Wednesday, April 4, 2012
Wow, where has the time gone? Seems like forever since a blog post. I have many of them swimming around in my head but no time to get them to keyboard. Let's see, March has been a whirlwind for sure, trip to Las Vegas to work the TACA and MAPS event for New Beginnings, then my bday, 1st anniversary of my Dad's death 2 days later. Following week my best friend of 30+ years had to have open heart surgery (her 3rd) so I was on hand to see her through that, as I was 30 years ago after her 1st. Let me tell you, it sure was scarier THIS time around, funny how growing up and knowing about "what ifs" will do to you. Then I came home but hubby was gone all week and in between it all, our new house to get ready to move into. Yes, big things, septic being installed, cistern getting up and running, painting almost every room, packing and unpacking yet again.
And also in the midst, 3 year retest for Mr. M. My (not so) little guy, more testing for him. Every 3 years the school system looks at retesting to see what supports are needed for him. Hard to believe 3 years ago we were preparing him for kindergarten. For that was my own personal time limit of sorts. I knew the clock was ticking and I wanted to do as much in the way of what I call "roadblock removal" as I could prior to kindergarten. I don't know why I set that limit but I did. Just shy of 1 year prior we began seeing Dr. Kurt Woeller and our path to recovery began to skyrocket. So 3 years later, I was quite excited to see, on paper, the changes I know I have seen in my son both cognitively and communicatively. And here we are in a new school to boot so yes, testing was really needed to get a clear idea of what he needs.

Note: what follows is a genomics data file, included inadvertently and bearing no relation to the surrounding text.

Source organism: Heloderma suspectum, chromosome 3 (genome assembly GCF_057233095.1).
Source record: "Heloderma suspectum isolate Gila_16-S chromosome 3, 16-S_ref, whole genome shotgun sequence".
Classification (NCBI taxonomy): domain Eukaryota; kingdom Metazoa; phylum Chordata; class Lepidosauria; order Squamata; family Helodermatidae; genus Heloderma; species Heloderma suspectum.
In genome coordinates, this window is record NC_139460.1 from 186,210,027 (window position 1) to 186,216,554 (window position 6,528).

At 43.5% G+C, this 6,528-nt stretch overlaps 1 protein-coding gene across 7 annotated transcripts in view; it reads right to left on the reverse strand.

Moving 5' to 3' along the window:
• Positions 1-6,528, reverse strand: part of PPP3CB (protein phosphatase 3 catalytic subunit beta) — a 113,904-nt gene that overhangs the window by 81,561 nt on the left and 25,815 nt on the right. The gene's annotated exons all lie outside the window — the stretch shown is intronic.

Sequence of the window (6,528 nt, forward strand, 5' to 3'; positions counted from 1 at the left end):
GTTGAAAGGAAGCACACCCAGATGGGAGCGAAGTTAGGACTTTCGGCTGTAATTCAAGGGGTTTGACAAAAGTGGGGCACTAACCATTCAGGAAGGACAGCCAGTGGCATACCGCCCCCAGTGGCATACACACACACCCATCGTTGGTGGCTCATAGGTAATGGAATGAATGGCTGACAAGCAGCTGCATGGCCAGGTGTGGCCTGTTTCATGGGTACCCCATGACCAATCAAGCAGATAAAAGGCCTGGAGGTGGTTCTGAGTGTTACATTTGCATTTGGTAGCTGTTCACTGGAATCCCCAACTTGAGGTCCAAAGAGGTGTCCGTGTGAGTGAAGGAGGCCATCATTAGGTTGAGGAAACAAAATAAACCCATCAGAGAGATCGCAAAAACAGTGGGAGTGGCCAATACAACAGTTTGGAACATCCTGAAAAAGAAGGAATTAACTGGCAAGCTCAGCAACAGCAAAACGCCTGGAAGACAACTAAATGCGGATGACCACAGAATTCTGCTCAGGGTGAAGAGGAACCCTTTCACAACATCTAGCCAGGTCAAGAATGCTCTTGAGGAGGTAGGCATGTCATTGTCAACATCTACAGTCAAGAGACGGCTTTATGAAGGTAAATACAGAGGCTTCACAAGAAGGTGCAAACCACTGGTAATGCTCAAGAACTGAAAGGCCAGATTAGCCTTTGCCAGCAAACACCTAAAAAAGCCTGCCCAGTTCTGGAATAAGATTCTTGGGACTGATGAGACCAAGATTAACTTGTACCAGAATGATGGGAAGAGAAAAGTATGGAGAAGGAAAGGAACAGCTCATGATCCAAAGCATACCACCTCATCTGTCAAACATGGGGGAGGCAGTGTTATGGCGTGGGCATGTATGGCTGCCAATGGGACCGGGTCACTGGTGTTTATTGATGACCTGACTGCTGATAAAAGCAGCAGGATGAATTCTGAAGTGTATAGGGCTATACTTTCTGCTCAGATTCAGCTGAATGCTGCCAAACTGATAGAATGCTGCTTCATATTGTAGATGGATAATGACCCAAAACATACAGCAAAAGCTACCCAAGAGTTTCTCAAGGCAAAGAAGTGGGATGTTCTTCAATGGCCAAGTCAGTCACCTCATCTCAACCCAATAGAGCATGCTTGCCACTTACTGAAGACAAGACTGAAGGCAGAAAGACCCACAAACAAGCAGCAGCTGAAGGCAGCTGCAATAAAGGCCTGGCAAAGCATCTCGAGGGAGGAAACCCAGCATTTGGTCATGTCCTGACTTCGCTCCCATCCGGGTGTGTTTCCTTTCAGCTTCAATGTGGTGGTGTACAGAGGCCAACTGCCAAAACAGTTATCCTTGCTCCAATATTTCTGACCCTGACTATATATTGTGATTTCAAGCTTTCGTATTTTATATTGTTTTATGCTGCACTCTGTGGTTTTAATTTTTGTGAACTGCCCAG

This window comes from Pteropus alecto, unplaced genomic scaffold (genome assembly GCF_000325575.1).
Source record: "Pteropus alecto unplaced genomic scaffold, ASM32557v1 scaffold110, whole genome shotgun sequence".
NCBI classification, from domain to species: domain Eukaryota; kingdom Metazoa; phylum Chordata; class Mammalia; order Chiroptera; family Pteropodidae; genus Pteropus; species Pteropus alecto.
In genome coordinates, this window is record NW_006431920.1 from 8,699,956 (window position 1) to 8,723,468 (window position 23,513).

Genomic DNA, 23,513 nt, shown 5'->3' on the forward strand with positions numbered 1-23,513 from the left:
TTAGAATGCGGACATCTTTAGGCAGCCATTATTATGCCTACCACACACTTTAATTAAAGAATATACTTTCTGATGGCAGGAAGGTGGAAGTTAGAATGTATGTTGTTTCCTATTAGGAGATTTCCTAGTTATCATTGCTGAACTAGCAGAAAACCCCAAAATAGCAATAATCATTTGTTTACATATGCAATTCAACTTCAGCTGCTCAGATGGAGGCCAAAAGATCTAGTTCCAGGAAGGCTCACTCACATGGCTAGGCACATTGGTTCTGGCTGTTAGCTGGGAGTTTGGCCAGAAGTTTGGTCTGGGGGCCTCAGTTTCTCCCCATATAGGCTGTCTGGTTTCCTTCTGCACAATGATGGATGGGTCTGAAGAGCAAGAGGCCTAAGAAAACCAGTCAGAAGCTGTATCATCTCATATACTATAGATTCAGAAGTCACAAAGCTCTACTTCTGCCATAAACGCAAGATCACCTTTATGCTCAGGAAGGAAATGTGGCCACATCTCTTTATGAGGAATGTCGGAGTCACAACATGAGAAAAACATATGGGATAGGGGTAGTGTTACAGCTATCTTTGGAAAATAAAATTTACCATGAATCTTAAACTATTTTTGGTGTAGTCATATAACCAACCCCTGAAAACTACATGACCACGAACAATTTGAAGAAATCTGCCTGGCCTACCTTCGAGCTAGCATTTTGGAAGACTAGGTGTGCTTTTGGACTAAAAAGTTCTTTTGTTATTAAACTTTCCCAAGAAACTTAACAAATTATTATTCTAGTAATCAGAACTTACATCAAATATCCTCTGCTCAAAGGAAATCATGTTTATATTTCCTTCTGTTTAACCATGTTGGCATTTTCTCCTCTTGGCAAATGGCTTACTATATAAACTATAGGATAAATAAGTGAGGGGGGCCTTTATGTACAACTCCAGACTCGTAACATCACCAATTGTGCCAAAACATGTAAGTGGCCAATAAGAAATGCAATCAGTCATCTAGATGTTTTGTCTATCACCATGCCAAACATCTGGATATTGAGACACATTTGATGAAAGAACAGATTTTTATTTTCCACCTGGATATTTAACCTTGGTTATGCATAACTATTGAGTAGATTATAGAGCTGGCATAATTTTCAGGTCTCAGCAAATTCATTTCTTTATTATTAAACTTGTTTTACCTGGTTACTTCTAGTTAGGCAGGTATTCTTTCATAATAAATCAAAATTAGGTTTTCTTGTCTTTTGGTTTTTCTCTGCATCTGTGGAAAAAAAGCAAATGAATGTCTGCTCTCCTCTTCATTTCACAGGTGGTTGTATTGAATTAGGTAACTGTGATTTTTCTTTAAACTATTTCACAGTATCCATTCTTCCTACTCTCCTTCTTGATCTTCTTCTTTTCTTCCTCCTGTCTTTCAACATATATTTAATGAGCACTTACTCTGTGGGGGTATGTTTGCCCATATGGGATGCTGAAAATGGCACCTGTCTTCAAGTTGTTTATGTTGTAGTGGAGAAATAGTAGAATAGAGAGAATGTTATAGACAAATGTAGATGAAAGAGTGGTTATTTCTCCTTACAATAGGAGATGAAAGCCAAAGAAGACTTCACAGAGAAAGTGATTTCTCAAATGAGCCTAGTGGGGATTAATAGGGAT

Testing round 1, the Psychologist. A little trepidation. Our last eval with the school psychologist (Apr 2009) resulted in a paper being slid towards me, eyes averted. Well yes, he fell on "THAT" end of the bell curve.....hmmmm, you know, the one on the left.....far left. That's OK I said to myself, trying not to let the tears form. These tests are all bullshit anyways! (I know my Alma Mater is threatening to revoke my degree in Psychology right this moment for such blasphemy!?) Maybe he will be a child who tests differently. And in the end I said "Screw you!" to the tests and we kept plodding on. But yes, that day is still back there in my memory banks. I felt like somehow that test was counting him out, and I was determined never to let that happen! So here we are, another year (or 3), another (different) psychologist. Imagine my excitement when on their first break the psychologist comes out and says that M knows vocab words that a child in 5th grade would be beginning to learn! Hey hey! Not to shabby. So I was excited to hear the full results. He had strengths in the areas of reading and writing. Math was more challenging. His recall was better on verbal things vs. visual. His perception of his body in space was a challenge. That was certainly nothing new. So we have some strategies to help him as the curriculum changes in the next few years. All in all, I took it as a very positive thing.
Testing round 2, the SLP. Our last round (Apr. 2009), CELF-2P was done. Core language - 8%, Receptive - 4%, Expressive - 8%, Language content - 5%, Language structure - 5%. "The results indicate that M has a significant receptive and expressive language delay". Yes, no surprise there. But this time around was very, very, VERY different. Our school speech therapist approaches me one day at pick up (her son and my son are in the same class). She says "Will you be disappointed if I really don't find anything?". Are you kidding me?? This is what we have been working towards!! Yesterday we get the results, besides a little articulation with "s", that's it! Zip, zero, nada! And she was specifically watching him for social issues. And what's more she said that if she had not read Autism in his file she would never have thought of that in regards to him. Say what?!?!